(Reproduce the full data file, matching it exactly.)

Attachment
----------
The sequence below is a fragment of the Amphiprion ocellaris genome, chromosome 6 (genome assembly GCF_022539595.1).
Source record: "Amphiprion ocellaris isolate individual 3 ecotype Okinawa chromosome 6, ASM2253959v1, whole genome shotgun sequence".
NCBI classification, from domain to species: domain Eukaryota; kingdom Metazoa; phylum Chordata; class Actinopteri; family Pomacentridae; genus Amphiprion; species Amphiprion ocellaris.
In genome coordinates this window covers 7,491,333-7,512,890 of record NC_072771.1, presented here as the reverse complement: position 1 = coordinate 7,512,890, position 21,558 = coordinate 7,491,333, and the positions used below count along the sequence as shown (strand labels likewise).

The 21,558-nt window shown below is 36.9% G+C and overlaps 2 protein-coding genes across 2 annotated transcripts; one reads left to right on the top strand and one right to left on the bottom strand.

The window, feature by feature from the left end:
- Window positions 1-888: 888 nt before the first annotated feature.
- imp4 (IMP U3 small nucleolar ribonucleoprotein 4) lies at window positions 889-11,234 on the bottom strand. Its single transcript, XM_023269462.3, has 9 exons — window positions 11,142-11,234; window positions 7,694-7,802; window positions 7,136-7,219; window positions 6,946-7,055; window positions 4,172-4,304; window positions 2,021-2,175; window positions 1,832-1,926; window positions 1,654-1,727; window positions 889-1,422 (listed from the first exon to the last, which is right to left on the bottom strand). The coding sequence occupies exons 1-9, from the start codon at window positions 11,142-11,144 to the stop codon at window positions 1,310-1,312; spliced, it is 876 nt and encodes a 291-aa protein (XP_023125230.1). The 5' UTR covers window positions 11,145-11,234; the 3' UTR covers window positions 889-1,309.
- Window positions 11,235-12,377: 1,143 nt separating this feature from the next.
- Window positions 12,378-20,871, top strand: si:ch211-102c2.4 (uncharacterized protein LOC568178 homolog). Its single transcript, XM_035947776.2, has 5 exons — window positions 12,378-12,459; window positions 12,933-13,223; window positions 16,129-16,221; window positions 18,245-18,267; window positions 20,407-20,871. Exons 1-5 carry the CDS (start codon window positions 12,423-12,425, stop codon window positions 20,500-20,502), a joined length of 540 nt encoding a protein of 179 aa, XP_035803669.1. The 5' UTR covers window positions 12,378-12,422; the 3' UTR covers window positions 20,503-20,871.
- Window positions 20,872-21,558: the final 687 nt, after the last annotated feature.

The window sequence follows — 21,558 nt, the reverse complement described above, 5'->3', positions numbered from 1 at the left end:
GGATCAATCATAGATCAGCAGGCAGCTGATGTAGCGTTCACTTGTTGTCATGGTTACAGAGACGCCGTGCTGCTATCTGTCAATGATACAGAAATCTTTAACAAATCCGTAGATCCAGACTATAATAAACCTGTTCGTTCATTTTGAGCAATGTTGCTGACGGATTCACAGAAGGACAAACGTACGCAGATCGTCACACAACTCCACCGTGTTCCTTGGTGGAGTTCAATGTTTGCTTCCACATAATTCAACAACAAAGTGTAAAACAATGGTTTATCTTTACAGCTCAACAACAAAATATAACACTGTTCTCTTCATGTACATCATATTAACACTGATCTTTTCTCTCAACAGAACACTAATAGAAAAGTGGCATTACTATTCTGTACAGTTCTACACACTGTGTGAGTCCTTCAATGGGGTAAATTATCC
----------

The sequence below is a fragment of the Amphiprion ocellaris genome, chromosome 6 (genome assembly GCF_022539595.1).
Source record: "Amphiprion ocellaris isolate individual 3 ecotype Okinawa chromosome 6, ASM2253959v1, whole genome shotgun sequence".
NCBI classification, from domain to species: domain Eukaryota; kingdom Metazoa; phylum Chordata; class Actinopteri; family Pomacentridae; genus Amphiprion; species Amphiprion ocellaris.
In genome coordinates this window covers 7,491,333-7,512,890 of record NC_072771.1, presented here as the reverse complement: position 1 = coordinate 7,512,890, position 21,558 = coordinate 7,491,333, and the positions used below count along the sequence as shown (strand labels likewise).

The 21,558-nt window shown below is 36.9% G+C and overlaps 2 protein-coding genes across 2 annotated transcripts; one reads left to right on the top strand and one right to left on the bottom strand.

The window, feature by feature from the left end:
- Window positions 1-888: 888 nt before the first annotated feature.
- imp4 (IMP U3 small nucleolar ribonucleoprotein 4) lies at window positions 889-11,234 on the bottom strand. Its single transcript, XM_023269462.3, has 9 exons — window positions 11,142-11,234; window positions 7,694-7,802; window positions 7,136-7,219; window positions 6,946-7,055; window positions 4,172-4,304; window positions 2,021-2,175; window positions 1,832-1,926; window positions 1,654-1,727; window positions 889-1,422 (listed from the first exon to the last, which is right to left on the bottom strand). The coding sequence occupies exons 1-9, from the start codon at window positions 11,142-11,144 to the stop codon at window positions 1,310-1,312; spliced, it is 876 nt and encodes a 291-aa protein (XP_023125230.1). The 5' UTR covers window positions 11,145-11,234; the 3' UTR covers window positions 889-1,309.
- Window positions 11,235-12,377: 1,143 nt separating this feature from the next.
- Window positions 12,378-20,871, top strand: si:ch211-102c2.4 (uncharacterized protein LOC568178 homolog). Its single transcript, XM_035947776.2, has 5 exons — window positions 12,378-12,459; window positions 12,933-13,223; window positions 16,129-16,221; window positions 18,245-18,267; window positions 20,407-20,871. Exons 1-5 carry the CDS (start codon window positions 12,423-12,425, stop codon window positions 20,500-20,502), a joined length of 540 nt encoding a protein of 179 aa, XP_035803669.1. The 5' UTR covers window positions 12,378-12,422; the 3' UTR covers window positions 20,503-20,871.
- Window positions 20,872-21,558: the final 687 nt, after the last annotated feature.

The window sequence follows — 21,558 nt, the reverse complement described above, 5'->3', positions numbered from 1 at the left end:
GGATCAATCATAGATCAGCAGGCAGCTGATGTAGCGTTCACTTGTTGTCATGGTTACAGAGACGCCGTGCTGCTATCTGTCAATGATACAGAAATCTTTAACAAATCCGTAGATCCAGACTATAATAAACCTGTTCGTTCATTTTGAGCAATGTTGCTGACGGATTCACAGAAGGACAAACGTACGCAGATCGTCACACAACTCCACCGTGTTCCTTGGTGGAGTTCAATGTTTGCTTCCACATAATTCAACAACAAAGTGTAAAACAATGGTTTATCTTTACAGCTCAACAACAAAATATAACACTGTTCTCTTCATGTACATCATATTAACACTGATCTTTTCTCTCAACAGAACACTAATAGAAAAGTGGCATTACTATTCTGTACAGTTCTACACACTGTGTGAGTCCTTCAATGGGGTAAATTATCC